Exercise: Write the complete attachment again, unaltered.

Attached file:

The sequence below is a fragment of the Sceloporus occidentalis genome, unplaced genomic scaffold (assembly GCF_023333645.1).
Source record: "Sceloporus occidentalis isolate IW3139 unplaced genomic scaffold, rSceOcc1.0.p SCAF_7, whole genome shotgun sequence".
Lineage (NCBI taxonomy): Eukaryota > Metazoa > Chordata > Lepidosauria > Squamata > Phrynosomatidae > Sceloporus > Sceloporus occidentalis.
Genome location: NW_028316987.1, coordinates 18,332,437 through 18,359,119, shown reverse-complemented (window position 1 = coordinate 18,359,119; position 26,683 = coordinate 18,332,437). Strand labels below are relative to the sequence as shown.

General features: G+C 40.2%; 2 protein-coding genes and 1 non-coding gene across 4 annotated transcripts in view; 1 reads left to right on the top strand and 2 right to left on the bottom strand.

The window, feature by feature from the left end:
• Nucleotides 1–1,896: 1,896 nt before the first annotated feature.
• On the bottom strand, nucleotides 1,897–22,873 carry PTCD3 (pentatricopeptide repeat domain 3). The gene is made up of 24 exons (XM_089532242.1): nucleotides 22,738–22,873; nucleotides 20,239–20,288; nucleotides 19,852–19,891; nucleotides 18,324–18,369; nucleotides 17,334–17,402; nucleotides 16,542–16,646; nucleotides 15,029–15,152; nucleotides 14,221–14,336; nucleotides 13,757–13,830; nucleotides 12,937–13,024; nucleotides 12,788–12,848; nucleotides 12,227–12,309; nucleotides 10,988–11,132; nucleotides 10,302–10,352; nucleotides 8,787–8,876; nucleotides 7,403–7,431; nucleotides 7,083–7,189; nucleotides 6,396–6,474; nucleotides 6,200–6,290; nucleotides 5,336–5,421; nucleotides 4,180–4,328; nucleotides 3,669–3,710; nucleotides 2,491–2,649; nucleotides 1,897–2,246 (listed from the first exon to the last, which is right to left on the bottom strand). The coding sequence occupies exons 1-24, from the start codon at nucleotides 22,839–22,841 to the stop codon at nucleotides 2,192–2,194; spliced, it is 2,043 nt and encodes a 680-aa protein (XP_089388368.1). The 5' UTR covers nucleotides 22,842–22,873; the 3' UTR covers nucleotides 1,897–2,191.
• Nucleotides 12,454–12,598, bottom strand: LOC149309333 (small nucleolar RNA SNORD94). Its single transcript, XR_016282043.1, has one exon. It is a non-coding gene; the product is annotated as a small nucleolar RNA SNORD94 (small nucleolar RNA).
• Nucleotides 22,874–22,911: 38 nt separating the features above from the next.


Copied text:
The sequence below is a fragment of the Sceloporus occidentalis genome, unplaced genomic scaffold (assembly GCF_023333645.1).
Source record: "Sceloporus occidentalis isolate IW3139 unplaced genomic scaffold, rSceOcc1.0.p SCAF_7, whole genome shotgun sequence".
Lineage (NCBI taxonomy): Eukaryota > Metazoa > Chordata > Lepidosauria > Squamata > Phrynosomatidae > Sceloporus > Sceloporus occidentalis.
Genome location: NW_028316987.1, coordinates 18,332,437 through 18,359,119, shown reverse-complemented (window position 1 = coordinate 18,359,119; position 26,683 = coordinate 18,332,437). Strand labels below are relative to the sequence as shown.

General features: G+C 40.2%; 2 protein-coding genes and 1 non-coding gene across 4 annotated transcripts in view; 1 reads left to right on the top strand and 2 right to left on the bottom strand.

The window, feature by feature from the left end:
• Nucleotides 1–1,896: 1,896 nt before the first annotated feature.
• On the bottom strand, nucleotides 1,897–22,873 carry PTCD3 (pentatricopeptide repeat domain 3). The gene is made up of 24 exons (XM_089532242.1): nucleotides 22,738–22,873; nucleotides 20,239–20,288; nucleotides 19,852–19,891; nucleotides 18,324–18,369; nucleotides 17,334–17,402; nucleotides 16,542–16,646; nucleotides 15,029–15,152; nucleotides 14,221–14,336; nucleotides 13,757–13,830; nucleotides 12,937–13,024; nucleotides 12,788–12,848; nucleotides 12,227–12,309; nucleotides 10,988–11,132; nucleotides 10,302–10,352; nucleotides 8,787–8,876; nucleotides 7,403–7,431; nucleotides 7,083–7,189; nucleotides 6,396–6,474; nucleotides 6,200–6,290; nucleotides 5,336–5,421; nucleotides 4,180–4,328; nucleotides 3,669–3,710; nucleotides 2,491–2,649; nucleotides 1,897–2,246 (listed from the first exon to the last, which is right to left on the bottom strand). The coding sequence occupies exons 1-24, from the start codon at nucleotides 22,839–22,841 to the stop codon at nucleotides 2,192–2,194; spliced, it is 2,043 nt and encodes a 680-aa protein (XP_089388368.1). The 5' UTR covers nucleotides 22,842–22,873; the 3' UTR covers nucleotides 1,897–2,191.
• Nucleotides 12,454–12,598, bottom strand: LOC149309333 (small nucleolar RNA SNORD94). Its single transcript, XR_016282043.1, has one exon. It is a non-coding gene; the product is annotated as a small nucleolar RNA SNORD94 (small nucleolar RNA).
• Nucleotides 22,874–22,911: 38 nt separating the features above from the next.